In June, the DNC publically announced they had been hacked by two seemingly unrelated Russian hacking groups, APT 28 and APT 29, dubbed Fancy Bear and Cozy Bear, respectively.

The day after, a hacker — using the alias Guccifer 2.0 and alleging Romanian nationality — claimed he was responsible for the DNC attack. He released a classified DNC document on Trump’s record and said he gave more info to WikiLeaks, which would be released soon. Guccifer 2.0 attempted to make a fool of CrowdStrike for thinking the hack was a covert Russian operation.

Shortly after, two independent cyber security companies – Fidelis Cybersecurity and Mandiant – backed CrowdStrike’s claim that Russians were indeed behind the hack, and that Gluccifer 2.0 was a decoy.

Over the weeks and months that followed, WikiLeaks and DCLeaks.com continuously released batches of hacked material. Media focus on the constant flow of new juicy classified emails harmed Clinton’s reputation, led to the resignation of key members of her campaign team, including Chairwomen of the DNC, Debbie Wasserman Schultz, and likely influenced voters.

Officials believe hackers also attempted to break into Republican National Committee (RNC) emails, but with less fervor. WikiLeaks did not publish RNC emails and those released by DCLeaks got much less attention than the DNC files.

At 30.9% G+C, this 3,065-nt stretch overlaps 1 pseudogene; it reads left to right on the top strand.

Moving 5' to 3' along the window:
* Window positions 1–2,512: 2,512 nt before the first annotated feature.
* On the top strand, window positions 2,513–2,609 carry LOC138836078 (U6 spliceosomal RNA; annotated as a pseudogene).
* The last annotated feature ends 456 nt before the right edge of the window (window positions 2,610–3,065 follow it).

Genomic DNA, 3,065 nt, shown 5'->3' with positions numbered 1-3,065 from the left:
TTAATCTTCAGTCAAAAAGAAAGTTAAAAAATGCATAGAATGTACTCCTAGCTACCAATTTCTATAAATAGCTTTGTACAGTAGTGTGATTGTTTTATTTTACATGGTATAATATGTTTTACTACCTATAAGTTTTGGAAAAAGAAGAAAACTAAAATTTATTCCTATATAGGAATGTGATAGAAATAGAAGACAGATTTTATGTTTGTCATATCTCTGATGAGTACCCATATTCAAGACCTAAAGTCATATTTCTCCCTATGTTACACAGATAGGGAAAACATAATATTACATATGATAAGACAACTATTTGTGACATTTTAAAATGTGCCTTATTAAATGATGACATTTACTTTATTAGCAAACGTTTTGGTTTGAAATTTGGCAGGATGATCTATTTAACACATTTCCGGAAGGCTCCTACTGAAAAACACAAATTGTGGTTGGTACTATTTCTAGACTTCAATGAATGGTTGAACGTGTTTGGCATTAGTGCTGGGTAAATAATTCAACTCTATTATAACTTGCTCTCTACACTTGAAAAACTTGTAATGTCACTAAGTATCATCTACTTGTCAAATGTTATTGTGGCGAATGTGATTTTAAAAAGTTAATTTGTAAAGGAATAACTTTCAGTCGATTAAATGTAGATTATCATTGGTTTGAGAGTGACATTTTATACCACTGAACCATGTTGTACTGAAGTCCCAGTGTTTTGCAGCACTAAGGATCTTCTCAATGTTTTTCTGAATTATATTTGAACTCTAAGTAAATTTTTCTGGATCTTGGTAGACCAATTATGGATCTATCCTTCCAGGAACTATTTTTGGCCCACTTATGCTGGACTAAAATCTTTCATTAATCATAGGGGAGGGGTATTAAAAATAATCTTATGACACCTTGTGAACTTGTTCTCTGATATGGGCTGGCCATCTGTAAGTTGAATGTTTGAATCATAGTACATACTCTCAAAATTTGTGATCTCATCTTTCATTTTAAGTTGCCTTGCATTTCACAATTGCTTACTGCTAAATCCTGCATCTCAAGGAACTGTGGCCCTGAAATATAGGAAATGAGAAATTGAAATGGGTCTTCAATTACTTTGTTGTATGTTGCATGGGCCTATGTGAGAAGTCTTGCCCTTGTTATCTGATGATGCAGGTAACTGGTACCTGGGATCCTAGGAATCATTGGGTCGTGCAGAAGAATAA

Trump – during his campaign – publically encouraged Russia to hack Hilary’s emails, which his staff later played off as a joke. The business-man-turned-politician now adamantly dismisses the evidence supporting the Russian hack, saying, “I mean, it could be Russia, but it could also be China. It could also be lots of other people. It also could be somebody sitting on their bed that weighs 400 pounds, OK?” Putin and Russian officials also deny involvement.

Recently, both the CIA and FBI concluded that Russia was behind the hack with the intention of swinging the election toward Trump.

A White House official involved in the investigation stated, “Putin believed he [Trump] would be much friendlier to Russia, especially on the matter of economic sanctions” and therefore backed the candidate.

Obama is currently investigating the hack and has ordered a report on “lessons learned” by January 20th, his last day in office.

Trump Has Suspicious Affinity for and Connections with Russia

The Donald has repeatedly praised Putin for his authoritarian leadership style and said that he intends to mend U.S.-Russian relations.

“Putin has big plans for Russia. He wants to edge out its neighbors so that Russia can dominate oil supplies to all of Europe,” said Don. “I respect Putin and Russians but cannot believe our leader [Obama] allows them to get away with so much…Hats off to the Russians.”